Anthony Wall and Nigel Finch (Director of Arena: Chelsea Hotel, and co-editor of the series with Wall until his passing in 1995) were 28 and 30 years old (respectively) when they filmed Chelsea Hotel. He cites his youthful disposition as inspiration for many of the themes in the earliest Arena films. By leading with their interest in the beats and wider alternative culture, Wall and the Arena team were making space for disenfranchised voices in cinema long before those stories were included in the canon.
Wall says, "A lot of it is in the Chelsea: LGBT, identity, feminism, race, Windrush, national identity, all of these things we were doing when…you were not rewarded for doing those things…" Wall’s approach resulted in a collection of timeless films that feel as relevant today as they were 40 years ago.
Wall’s advice for emerging filmmakers beginning their careers today: First, a quote from his former Arena collaborator Alan Yentob, who went on to serve as BBC Creative Director until 2015: "Oh just make it interesting."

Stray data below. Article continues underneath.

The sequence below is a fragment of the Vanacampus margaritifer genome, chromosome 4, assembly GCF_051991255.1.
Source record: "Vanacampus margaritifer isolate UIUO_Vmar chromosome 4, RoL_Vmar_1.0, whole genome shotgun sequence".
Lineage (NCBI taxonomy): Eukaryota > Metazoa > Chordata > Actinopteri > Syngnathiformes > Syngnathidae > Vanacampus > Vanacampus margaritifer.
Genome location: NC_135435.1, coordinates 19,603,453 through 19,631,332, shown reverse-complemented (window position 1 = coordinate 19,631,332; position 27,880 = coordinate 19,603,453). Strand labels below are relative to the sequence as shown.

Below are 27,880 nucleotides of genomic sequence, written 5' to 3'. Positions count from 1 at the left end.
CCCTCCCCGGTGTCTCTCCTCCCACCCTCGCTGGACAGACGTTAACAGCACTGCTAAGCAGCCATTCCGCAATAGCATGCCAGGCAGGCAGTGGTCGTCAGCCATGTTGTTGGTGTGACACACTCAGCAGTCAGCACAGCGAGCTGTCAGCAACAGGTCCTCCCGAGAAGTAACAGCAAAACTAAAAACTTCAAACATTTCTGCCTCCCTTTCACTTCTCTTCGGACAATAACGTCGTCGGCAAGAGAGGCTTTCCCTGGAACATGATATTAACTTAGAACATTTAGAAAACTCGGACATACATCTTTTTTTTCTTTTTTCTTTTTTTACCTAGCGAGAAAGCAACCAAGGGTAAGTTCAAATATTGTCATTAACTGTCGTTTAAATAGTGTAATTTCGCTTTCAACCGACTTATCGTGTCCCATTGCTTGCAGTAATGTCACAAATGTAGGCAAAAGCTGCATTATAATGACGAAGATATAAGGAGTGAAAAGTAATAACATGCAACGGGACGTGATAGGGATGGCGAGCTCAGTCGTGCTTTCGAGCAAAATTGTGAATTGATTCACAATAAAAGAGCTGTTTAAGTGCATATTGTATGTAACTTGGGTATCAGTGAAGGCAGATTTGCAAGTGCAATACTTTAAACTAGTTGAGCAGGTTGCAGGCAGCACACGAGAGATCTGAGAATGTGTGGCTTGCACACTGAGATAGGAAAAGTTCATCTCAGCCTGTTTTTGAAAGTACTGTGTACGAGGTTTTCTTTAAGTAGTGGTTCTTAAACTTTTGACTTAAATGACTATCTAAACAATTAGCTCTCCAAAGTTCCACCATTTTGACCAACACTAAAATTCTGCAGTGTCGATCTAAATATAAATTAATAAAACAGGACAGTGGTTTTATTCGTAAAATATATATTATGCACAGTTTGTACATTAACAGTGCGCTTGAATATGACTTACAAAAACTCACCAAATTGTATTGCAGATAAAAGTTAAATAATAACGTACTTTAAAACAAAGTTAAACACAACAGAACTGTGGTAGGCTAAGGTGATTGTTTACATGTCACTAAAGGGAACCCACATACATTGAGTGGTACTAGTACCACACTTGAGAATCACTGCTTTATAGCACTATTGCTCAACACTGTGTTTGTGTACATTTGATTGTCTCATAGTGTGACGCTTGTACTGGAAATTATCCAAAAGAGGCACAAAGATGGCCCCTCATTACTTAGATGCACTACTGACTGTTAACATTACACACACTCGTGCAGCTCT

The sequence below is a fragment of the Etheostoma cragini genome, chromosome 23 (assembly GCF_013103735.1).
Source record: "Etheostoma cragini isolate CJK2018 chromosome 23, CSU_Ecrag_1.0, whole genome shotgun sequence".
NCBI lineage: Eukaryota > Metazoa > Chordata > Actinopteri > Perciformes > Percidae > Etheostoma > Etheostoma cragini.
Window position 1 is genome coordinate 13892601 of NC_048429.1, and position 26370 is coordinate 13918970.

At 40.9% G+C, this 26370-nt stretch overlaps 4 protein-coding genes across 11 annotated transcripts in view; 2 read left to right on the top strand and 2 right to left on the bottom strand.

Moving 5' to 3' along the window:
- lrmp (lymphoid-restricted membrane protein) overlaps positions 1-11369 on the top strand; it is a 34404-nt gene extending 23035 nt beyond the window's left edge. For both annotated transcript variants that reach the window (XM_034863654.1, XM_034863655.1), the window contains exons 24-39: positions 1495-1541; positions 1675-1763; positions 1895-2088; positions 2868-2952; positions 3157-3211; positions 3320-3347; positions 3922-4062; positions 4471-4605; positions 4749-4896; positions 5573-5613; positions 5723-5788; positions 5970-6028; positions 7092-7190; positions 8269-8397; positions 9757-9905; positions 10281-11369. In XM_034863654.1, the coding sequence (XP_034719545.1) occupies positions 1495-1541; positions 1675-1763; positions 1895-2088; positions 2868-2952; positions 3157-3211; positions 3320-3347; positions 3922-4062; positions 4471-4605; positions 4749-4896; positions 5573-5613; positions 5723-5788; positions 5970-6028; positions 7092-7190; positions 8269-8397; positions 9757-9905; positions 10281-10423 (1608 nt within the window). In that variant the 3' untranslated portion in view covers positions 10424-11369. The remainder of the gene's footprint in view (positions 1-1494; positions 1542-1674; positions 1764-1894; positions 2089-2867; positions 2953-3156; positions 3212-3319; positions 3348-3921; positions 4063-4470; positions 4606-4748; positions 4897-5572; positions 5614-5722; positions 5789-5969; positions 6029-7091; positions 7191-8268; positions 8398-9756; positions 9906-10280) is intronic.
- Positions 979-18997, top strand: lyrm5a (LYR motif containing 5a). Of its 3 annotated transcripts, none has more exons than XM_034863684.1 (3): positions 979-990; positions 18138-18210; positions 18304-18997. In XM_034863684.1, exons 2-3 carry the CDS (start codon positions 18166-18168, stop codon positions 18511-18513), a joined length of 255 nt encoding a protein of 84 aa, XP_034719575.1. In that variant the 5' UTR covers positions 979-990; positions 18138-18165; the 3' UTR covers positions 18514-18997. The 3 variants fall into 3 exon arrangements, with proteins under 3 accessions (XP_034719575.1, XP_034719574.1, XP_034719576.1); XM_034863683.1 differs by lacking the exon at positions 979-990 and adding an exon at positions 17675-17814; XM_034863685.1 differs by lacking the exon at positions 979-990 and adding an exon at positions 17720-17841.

Second, make it visual, says Wall: "whether it’s about a big famous thing or whether it’s about something else, something no one’s ever heard of, the essence of it is to realise it visually, in terms of its atmosphere, and the attitudes of people.
"[Chelsea Hotel] was a slightly difficult film to cut because it was a series of episodes, as opposed to one obvious narrative. But each individual sequence was absolutely as Nigel envisioned it. And it was just instinctive - you make that first proposition, then you make a second one. It’s got to gather the first one into the second one, and gather them both into the third one, gather all three into the fourth one. You’re keeping that going and maybe not giving away too much information because… you don’t really want the penny to go all the way down to the slot, you want that to happen at the end."
Third, some advice from Wall’s own personal hero, Spanish filmmaker Luis Buñuel, who when asked “What advice would you give to young filmmakers?” answered, “Never do anything that goes against your conscience.”
“That is very sound advice,” says Wall.
This article has been updated to include other contributors and update a quote.
You can watch the full Arena Chelsea Hotel film on BBC iPlayer.